Buster Keaton writes in his autobiography that famed magician and escape artist Harry Houdini gave him his nickname after witnessing 6-month old Keaton tumble unhurt down a flight of stairs. While likely more myth than fact,* Harry and Bess Houdini did travel with Buster’s parents during their early medicine show days, and Harry’s daring stunts and escapes certainly echo in Buster’s films. Moreover, Keaton pays homage to Houdini in the opening credits of Buster’s most famous short film, Cops, the only movie in Keaton’s oeuvre to begin with an attributed quote. By remarkable coincidence (or by design?) Keaton’s Cops crossed cinematic paths with Houdini’s debut (non-serialized) feature film, The Grim Game, screening at the San Francisco Silent Film Festival’s special A Day of Silents held at the Castro Theater this December 5. You can see movie clips featuring the Houdini/Keaton gate at the TCM Website, HERE and HERE.
Billed as a stirring story of love, mystery, and dare-devil adventure, The Grim Game was scripted to maximize opportunities for Houdini to escape from various traps and shackles on screen. Many scenes were filmed at the home of noted architect Edwin Bergstrom, later home to theater magnate Alexander Pantages, before it was razed in 1951 to build a Jewish community center, now home to West Coast University. Above, Houdini filmed many scenes by the estate’s motorized sliding gate (a comic foil that also trapped Snub Pollard during the early Hal Roach Studio comedy Fresh Paint (1920) upper right). Buster staged the opening scenes from Cops, where he appropriates Big Joe Roberts’ wallet, by inter-cutting shots filmed beside the estate gate AND at the corner of Sunset and Detroit, over 4 miles away (click to enlarge blended frames at left). I describe the Sunset filming spot from Cops HERE.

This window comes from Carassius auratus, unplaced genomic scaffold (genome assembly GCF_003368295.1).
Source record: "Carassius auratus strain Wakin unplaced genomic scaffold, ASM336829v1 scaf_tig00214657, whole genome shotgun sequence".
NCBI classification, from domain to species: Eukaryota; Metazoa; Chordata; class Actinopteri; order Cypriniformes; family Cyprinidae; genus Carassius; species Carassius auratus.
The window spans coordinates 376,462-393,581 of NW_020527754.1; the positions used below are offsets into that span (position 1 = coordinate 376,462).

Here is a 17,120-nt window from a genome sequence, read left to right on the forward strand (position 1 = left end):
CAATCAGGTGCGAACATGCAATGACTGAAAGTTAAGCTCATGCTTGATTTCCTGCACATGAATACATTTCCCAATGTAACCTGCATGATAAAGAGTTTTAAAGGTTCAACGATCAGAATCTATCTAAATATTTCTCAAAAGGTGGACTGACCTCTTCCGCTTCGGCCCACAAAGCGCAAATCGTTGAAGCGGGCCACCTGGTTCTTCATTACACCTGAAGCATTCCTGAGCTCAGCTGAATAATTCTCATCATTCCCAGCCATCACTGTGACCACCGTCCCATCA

After searching years for photos of the estate prior to its destruction, The Grim Game supplies priceless views of this lost landmark, placing it in context, while even allowing us (at right) to see inside the gate where Buster filmed.
After documenting how Charlie Chaplin filmed The Kid (1921), Buster Keaton filmed Cops, and Harold Lloyd filmed Safety Last! (1923) all at the same East-Cahuenga alley that you can still visit in Hollywood today, I was floored to see that Harry filmed a brief scene there too. As shown above, Houdini filmed there first!
[Update] Thanks to John Cox, and his wonderfully detailed and entertaining Wild About Houdini blogpost, we now know there was a THIRD filming connection between Keaton’s Cops and Houdini. Although these scenes do not appear in the surviving cut of The Grim Game, John provided me with publicity photos of Houdini staged along the New High Street retaining wall of the former Los Angeles County Courthouse – the same street where a gang of cops sneak up behind Buster in Cops. (As I explain in my next post, Houdini filmed at the LA County Jail, on Temple Street across from the court.) The red oval above marks the street level tunnel entrance to the court house, framed by vegetation, while Houdini posed with co-star Ann Forest along the wall beside one of the decorative lamps (yellow oval above). At right, Doug Fairbanks filmed a scene from The Matrimaniac (1916) atop this same distinctive retaining wall.